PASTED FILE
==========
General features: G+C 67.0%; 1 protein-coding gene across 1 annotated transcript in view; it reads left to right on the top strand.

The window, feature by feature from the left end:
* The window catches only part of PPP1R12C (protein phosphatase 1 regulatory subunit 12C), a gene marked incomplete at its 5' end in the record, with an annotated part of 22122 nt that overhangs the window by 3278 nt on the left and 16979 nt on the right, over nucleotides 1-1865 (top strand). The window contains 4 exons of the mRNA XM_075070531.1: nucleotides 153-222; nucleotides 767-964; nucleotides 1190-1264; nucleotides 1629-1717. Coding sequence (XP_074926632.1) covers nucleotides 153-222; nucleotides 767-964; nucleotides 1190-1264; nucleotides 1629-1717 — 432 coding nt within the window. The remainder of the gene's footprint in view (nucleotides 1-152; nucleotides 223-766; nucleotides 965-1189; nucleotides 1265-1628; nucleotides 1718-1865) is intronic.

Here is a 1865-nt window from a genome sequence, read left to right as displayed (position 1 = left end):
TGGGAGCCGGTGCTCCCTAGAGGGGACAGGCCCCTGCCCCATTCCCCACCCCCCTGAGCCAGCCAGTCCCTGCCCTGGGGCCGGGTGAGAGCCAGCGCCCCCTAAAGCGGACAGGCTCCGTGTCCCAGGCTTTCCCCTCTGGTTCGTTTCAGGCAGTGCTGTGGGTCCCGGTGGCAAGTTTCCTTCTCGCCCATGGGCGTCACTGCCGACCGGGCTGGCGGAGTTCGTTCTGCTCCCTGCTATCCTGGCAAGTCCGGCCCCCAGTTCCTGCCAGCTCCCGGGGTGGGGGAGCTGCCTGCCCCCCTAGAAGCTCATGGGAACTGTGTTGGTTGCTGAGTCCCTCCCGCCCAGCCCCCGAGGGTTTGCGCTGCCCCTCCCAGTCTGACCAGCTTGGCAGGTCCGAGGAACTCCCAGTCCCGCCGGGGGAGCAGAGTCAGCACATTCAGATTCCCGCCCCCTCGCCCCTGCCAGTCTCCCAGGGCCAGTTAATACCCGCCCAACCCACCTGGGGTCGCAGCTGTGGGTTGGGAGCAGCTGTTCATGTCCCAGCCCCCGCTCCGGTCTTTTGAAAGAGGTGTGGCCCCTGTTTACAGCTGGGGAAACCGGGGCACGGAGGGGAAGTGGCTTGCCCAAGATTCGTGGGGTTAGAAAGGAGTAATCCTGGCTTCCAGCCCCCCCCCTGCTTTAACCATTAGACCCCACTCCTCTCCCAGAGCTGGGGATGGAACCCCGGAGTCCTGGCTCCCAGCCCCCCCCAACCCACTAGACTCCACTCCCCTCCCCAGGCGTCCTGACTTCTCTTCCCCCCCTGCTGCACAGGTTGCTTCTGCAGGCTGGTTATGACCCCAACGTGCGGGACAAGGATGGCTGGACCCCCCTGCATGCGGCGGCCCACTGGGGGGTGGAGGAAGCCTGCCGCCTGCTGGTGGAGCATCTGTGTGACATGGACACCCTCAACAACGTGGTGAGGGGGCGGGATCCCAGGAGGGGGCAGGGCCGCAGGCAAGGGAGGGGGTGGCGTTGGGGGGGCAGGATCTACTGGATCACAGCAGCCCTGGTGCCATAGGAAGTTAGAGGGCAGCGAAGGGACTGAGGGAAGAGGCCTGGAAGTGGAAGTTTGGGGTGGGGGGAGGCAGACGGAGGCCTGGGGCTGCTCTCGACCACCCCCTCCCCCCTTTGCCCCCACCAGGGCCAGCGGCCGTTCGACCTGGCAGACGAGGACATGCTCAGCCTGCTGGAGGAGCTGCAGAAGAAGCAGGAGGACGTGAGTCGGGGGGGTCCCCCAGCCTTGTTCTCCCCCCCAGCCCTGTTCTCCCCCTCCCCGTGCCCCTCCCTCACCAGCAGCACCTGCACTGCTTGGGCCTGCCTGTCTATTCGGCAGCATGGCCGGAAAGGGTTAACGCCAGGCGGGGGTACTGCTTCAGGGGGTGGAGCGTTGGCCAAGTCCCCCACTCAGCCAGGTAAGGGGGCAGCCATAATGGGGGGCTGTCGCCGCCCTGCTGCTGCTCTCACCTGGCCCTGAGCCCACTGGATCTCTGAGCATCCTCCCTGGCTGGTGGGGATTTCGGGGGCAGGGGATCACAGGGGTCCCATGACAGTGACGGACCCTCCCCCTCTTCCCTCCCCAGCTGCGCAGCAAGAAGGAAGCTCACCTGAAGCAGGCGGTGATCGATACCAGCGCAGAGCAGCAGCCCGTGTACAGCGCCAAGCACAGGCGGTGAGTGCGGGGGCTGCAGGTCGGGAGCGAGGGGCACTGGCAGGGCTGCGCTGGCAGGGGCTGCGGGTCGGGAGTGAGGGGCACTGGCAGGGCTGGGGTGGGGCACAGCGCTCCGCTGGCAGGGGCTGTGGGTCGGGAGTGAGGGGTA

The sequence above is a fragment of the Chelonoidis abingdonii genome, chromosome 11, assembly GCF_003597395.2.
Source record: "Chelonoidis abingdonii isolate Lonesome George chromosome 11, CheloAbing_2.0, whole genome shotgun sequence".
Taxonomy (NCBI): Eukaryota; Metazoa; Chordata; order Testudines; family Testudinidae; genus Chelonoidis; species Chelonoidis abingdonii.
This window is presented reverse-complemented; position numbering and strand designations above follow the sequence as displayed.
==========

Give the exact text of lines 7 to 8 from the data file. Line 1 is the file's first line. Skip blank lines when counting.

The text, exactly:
Source record: "Chelonoidis abingdonii isolate Lonesome George chromosome 11, CheloAbing_2.0, whole genome shotgun sequence".
Taxonomy (NCBI): Eukaryota; Metazoa; Chordata; order Testudines; family Testudinidae; genus Chelonoidis; species Chelonoidis abingdonii.